If you're a value investor, you might be interested in one of the more beaten-down sectors of the market: industrials, particularly U.S. steelmakers. In the first half of the year, U.S. steel prices plummeted as the lingering U.S.-China trade war stoked recession fears. At the same time, iron ore, a critical steel input, spiked in price following the Brumadinho Dam disaster in Brazil in January. That has squeezed the profits of steelmakers all around the world, including U.S. steel company AK Steel (NYSE:AKS)

AKS Chart

AKS data by YCharts

Despite already falling 45% over the past year, the investing community still isn't optimistic about the company's future -- AK Steel's PE ratio is just 4.5.

Yet could today's fears be tomorrow's opportunity? While AK Steel gets a bad rap for being in an unexciting "old" economy business, the company is rapidly innovating in order to meet the future needs of steel customers, especially the auto sector. Here are the moves this steelmaker is making, and how the business could look a few years out.

A big steel drum pours hot molten steel into another and steam arises around it in a dark plant.

Image source: Getty Images.

Dangers, or opportunities?

One of the main risks for AK Steel is that it generates almost two-thirds of its revenue from the North American auto market, and two major customers -- Ford (NYSE:F) and Fiat Chrysler (NYSE:FCAU) -- account for more than 10% of its revenue. That level of concentration means that the company could be vulnerable to turbulence in the auto sector.

As many know, auto stocks are somewhat controversial these days. For one thing, the sector is very cyclical, meaning if a recession hits car sales (and thus steel demand) will plummet. Second, the auto sector is facing a fair amount of disruption from both electric vehicles and the ride-hailing industry. Today, electric vehicle motors are often imported from other countries, and don't use AK Steel's bread-and-butter carbon steel.

Finally, even traditional autos are subject to the federally mandated CAFÉ fuel standards, which mandate that U.S. autos must achieve 54.5 mpg by 2025. That could cause auto-makers to use less steel, or alternatives such as aluminum. In fact, AK Steel noted in its recent annual report that one major automaker recently substituted aluminum for steel in the frames of some of its recent models.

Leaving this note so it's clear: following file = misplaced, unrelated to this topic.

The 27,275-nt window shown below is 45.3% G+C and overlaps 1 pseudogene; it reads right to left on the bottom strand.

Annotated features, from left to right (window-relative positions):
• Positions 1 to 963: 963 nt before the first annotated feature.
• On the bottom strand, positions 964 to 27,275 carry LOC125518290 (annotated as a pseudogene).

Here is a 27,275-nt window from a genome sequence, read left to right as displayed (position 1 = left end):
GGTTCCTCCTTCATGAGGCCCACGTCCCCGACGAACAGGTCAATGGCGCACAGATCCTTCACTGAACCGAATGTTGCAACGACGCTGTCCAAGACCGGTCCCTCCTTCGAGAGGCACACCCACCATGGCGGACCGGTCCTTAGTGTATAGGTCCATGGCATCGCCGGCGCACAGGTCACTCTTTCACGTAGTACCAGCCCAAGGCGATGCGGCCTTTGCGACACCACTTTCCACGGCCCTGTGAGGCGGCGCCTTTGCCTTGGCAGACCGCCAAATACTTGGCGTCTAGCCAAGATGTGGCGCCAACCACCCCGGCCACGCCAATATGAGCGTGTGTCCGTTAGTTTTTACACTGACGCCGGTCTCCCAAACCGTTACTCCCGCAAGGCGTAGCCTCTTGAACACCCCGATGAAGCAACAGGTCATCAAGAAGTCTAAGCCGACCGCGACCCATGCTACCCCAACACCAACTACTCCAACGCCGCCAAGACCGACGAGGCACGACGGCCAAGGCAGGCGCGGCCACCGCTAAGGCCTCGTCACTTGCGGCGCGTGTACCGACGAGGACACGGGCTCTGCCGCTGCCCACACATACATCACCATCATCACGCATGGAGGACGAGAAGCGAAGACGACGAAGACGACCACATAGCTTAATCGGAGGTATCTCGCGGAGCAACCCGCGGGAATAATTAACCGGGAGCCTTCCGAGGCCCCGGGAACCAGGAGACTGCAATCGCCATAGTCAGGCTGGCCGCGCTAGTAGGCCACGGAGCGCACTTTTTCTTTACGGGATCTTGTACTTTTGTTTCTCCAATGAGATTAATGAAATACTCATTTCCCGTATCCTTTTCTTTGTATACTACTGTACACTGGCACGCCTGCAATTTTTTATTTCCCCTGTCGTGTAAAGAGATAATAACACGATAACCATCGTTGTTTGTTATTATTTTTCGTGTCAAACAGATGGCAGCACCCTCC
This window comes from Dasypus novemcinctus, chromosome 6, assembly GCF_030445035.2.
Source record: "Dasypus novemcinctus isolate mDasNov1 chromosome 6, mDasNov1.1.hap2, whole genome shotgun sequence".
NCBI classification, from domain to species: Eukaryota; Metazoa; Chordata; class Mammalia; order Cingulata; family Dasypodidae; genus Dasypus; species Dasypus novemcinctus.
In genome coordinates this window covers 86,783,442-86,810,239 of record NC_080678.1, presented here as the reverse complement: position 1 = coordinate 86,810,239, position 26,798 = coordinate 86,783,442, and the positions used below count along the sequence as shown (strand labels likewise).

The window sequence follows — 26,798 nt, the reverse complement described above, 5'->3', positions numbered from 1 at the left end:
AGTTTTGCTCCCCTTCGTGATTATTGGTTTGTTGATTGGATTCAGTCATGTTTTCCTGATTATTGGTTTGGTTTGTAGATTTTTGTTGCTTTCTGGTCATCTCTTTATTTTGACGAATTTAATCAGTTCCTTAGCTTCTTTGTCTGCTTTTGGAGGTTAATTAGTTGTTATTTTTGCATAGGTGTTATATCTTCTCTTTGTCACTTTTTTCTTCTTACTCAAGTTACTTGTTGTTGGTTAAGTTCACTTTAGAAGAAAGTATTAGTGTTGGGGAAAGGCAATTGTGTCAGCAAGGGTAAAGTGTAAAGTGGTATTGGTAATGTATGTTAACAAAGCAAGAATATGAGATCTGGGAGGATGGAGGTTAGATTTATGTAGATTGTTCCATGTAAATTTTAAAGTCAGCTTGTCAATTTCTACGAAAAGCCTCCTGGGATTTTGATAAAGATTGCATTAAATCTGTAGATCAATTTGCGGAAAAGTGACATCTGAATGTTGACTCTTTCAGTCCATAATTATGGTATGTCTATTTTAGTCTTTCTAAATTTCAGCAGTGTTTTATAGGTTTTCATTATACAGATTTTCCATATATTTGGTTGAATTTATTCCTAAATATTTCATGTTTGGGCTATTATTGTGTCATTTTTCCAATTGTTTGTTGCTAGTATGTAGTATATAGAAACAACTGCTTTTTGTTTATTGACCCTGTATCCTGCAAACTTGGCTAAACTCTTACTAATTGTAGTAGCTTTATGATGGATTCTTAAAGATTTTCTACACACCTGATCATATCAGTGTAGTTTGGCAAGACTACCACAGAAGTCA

How AK is adapting

But AK Steel isn't idly standing by. It has taken several decisive steps to innovate at a rapid pace and stay relevant, including:

Advanced high-strength steel: While some might think all steel is the same, there are a number of ways steel companies can mix materials, creating advanced-engineered alloys to improve certain factors. AK's third generation NEXMET advanced high-strength steel (AHSS) offers increased flexibility and significantly better strength than older steel generations. These superior properties allow engineers to design thinner and more lightweight parts for vehicles without cutting corners on safety requirements. Newer innovations like AHSS, which is just hitting the market, could help ward off the threat from aluminum.

Better stainless steels: It's not just the car's body that needs to be optimized for fuel economy, but other parts of the car as well, like exhaust pipes. That's because the more fuel-efficient engines of the future may burn gas at higher temperatures, putting a strain on the stainless steel exhaust. AK Steel is working on more heat-resistant stainless steels that can withstand higher temperatures, thus enabling next-generation engine designs.

Electrical steels: But what if electric vehicles make more headway against internal combustion engines than previously expected? AK Steel is also moving in that direction as well: It already makes electrical steels, which are not only used in electric vehicle motors, but also in transformers in the nation's electrical grid. In fact, AK Steel was recently awarded a three-year contract from the Department of Energy to develop such non-oriented electrical steels for use in EV and other industrial motors.

Going downstream

Of course, all of this innovation takes investment, as well as close collaboration with AK's automotive customers. To facilitate this, AK has taken up the task of buying or developing "downstream" businesses to take AK's raw steel and engineer it to customer specifications. These downstream businesses include the internally developed AK Tube, which makes advanced tubular products in autos, as well as Precision Partners, an Ontario-based business AK acquired in 2017.

Precision Partners makes very complex and advanced-engineered parts, and puts AK in much closer collaboration with its end customers. In addition, AK has its own advanced research and engineering innovation center in Middletown, Ohio, which is solely dedicated to introducing new steel technologies. By "going downstream," AK is becoming more of a co-developer of next-generation solutions, rather than merely manufacturing steel and selling it.

As long as AK keeps innovating and helping its customers get to a more fuel-efficient future, this steelmaker should survive, and may not be quite as risky as the market deems it today. Industrials can be very volatile, though, so remember allocate your investments in risky names like AK Steel responsibly.